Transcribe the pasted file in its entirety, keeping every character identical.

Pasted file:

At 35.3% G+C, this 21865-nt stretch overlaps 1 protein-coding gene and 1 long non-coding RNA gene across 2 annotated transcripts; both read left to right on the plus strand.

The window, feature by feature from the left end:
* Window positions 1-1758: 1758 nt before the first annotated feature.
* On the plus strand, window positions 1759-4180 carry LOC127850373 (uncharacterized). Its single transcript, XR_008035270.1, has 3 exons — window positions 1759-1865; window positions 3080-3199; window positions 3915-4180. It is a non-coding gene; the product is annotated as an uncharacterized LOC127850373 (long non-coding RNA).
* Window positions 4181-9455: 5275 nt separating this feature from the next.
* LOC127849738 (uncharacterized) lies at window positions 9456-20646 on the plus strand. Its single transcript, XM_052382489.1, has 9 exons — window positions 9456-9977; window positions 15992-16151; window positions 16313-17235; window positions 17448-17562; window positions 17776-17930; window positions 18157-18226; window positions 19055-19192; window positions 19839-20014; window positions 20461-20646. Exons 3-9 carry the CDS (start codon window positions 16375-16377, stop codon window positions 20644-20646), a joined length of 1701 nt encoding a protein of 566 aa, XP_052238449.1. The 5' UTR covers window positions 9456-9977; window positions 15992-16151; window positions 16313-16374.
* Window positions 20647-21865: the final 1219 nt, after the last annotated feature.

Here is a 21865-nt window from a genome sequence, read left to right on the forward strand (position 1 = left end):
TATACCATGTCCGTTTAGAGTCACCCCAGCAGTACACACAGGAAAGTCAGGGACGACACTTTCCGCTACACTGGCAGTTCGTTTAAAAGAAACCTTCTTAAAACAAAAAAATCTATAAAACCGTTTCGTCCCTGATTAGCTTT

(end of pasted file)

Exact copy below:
At 35.3% G+C, this 21865-nt stretch overlaps 1 protein-coding gene and 1 long non-coding RNA gene across 2 annotated transcripts; both read left to right on the plus strand.

The window, feature by feature from the left end:
* Window positions 1-1758: 1758 nt before the first annotated feature.
* On the plus strand, window positions 1759-4180 carry LOC127850373 (uncharacterized). Its single transcript, XR_008035270.1, has 3 exons — window positions 1759-1865; window positions 3080-3199; window positions 3915-4180. It is a non-coding gene; the product is annotated as an uncharacterized LOC127850373 (long non-coding RNA).
* Window positions 4181-9455: 5275 nt separating this feature from the next.
* LOC127849738 (uncharacterized) lies at window positions 9456-20646 on the plus strand. Its single transcript, XM_052382489.1, has 9 exons — window positions 9456-9977; window positions 15992-16151; window positions 16313-17235; window positions 17448-17562; window positions 17776-17930; window positions 18157-18226; window positions 19055-19192; window positions 19839-20014; window positions 20461-20646. Exons 3-9 carry the CDS (start codon window positions 16375-16377, stop codon window positions 20644-20646), a joined length of 1701 nt encoding a protein of 566 aa, XP_052238449.1. The 5' UTR covers window positions 9456-9977; window positions 15992-16151; window positions 16313-16374.
* Window positions 20647-21865: the final 1219 nt, after the last annotated feature.

Here is a 21865-nt window from a genome sequence, read left to right on the forward strand (position 1 = left end):
TATACCATGTCCGTTTAGAGTCACCCCAGCAGTACACACAGGAAAGTCAGGGACGACACTTTCCGCTACACTGGCAGTTCGTTTAAAAGAAACCTTCTTAAAACAAAAAAATCTATAAAACCGTTTCGTCCCTGATTAGCTTT